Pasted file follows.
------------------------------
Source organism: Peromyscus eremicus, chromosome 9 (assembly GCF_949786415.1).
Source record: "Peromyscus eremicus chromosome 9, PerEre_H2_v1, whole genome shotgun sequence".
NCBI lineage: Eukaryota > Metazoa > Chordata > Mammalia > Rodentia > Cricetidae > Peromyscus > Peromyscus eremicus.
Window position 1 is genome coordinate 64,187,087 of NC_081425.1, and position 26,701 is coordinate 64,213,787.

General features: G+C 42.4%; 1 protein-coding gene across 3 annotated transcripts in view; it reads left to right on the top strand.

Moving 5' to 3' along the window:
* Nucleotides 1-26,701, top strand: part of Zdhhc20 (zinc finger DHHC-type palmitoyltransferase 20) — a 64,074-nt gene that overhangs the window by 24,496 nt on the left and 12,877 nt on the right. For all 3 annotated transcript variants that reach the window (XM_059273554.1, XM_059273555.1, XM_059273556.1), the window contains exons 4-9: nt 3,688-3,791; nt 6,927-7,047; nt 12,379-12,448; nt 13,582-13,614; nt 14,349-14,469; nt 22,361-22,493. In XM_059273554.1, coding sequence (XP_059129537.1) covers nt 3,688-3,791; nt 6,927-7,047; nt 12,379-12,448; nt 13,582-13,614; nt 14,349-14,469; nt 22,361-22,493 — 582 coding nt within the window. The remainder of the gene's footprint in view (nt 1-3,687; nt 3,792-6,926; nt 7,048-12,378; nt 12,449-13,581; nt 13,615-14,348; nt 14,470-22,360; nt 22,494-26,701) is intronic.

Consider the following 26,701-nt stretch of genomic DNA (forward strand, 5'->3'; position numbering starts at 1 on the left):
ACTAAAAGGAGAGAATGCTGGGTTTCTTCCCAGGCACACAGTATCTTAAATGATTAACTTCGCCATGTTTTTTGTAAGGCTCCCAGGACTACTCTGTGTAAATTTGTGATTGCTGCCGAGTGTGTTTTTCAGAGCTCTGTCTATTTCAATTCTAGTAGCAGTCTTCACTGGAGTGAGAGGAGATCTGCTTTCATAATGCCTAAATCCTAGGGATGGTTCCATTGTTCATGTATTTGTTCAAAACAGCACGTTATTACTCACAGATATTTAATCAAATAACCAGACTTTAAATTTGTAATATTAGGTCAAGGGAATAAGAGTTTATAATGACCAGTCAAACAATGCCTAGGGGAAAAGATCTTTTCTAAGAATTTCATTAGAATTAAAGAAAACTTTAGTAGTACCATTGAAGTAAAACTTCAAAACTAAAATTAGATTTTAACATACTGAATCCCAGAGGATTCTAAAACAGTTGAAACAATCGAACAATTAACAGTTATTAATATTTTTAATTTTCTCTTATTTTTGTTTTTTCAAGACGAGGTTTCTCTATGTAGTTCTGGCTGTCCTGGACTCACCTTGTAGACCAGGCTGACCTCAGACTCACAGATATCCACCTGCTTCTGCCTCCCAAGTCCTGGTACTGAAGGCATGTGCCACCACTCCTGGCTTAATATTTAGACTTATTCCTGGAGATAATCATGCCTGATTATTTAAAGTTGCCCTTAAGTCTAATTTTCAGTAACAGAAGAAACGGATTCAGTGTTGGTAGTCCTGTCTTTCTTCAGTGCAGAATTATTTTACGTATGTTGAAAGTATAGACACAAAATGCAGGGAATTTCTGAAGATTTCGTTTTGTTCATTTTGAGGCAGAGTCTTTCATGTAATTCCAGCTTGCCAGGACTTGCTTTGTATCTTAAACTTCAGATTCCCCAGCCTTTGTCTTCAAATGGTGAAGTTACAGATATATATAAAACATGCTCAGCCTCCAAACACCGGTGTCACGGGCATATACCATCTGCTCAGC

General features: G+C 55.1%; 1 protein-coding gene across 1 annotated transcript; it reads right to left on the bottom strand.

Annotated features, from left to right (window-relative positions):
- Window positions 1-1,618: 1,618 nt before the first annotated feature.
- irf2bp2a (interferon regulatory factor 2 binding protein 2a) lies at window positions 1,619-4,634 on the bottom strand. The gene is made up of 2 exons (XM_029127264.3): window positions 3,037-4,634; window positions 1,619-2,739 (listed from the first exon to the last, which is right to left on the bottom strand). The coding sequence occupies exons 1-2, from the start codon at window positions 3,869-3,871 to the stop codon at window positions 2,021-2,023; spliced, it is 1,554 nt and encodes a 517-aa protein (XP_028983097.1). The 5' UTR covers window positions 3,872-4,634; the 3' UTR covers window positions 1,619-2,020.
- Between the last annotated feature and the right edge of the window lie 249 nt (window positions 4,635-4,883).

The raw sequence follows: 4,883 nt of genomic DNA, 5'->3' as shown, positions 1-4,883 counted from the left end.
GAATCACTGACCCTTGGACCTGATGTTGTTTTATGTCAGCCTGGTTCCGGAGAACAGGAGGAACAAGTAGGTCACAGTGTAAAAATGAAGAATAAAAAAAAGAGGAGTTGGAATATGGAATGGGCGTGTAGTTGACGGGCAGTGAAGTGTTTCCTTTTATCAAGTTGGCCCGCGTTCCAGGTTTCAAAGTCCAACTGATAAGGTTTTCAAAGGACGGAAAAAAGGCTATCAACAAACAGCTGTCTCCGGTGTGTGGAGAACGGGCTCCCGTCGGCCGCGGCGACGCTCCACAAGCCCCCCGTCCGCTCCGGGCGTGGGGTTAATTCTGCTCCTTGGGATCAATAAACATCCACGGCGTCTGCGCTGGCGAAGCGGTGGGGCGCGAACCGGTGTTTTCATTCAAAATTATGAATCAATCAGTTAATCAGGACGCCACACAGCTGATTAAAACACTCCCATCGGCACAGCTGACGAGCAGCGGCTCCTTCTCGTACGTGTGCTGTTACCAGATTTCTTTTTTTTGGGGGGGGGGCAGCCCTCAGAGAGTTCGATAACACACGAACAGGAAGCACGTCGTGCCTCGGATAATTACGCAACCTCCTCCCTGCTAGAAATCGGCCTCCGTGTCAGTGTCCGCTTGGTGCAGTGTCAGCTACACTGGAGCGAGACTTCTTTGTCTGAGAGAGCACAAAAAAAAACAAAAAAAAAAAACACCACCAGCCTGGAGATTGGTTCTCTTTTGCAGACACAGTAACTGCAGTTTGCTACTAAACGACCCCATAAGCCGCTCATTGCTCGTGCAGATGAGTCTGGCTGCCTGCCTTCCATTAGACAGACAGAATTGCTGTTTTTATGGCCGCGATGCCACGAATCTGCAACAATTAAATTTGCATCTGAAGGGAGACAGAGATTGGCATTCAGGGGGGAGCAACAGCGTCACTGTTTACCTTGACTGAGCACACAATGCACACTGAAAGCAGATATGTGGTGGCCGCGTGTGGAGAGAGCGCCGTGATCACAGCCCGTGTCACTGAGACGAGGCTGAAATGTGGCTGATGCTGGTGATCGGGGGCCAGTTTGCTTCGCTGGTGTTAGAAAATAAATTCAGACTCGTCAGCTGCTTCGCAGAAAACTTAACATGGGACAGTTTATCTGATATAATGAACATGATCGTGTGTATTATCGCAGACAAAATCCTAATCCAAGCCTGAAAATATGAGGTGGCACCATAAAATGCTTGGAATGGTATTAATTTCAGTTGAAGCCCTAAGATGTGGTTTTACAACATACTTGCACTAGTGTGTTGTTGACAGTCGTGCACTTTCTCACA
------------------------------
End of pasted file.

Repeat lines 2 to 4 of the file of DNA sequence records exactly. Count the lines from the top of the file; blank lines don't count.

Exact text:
Source record: "Peromyscus eremicus chromosome 9, PerEre_H2_v1, whole genome shotgun sequence".
NCBI lineage: Eukaryota > Metazoa > Chordata > Mammalia > Rodentia > Cricetidae > Peromyscus > Peromyscus eremicus.
Window position 1 is genome coordinate 64,187,087 of NC_081425.1, and position 26,701 is coordinate 64,213,787.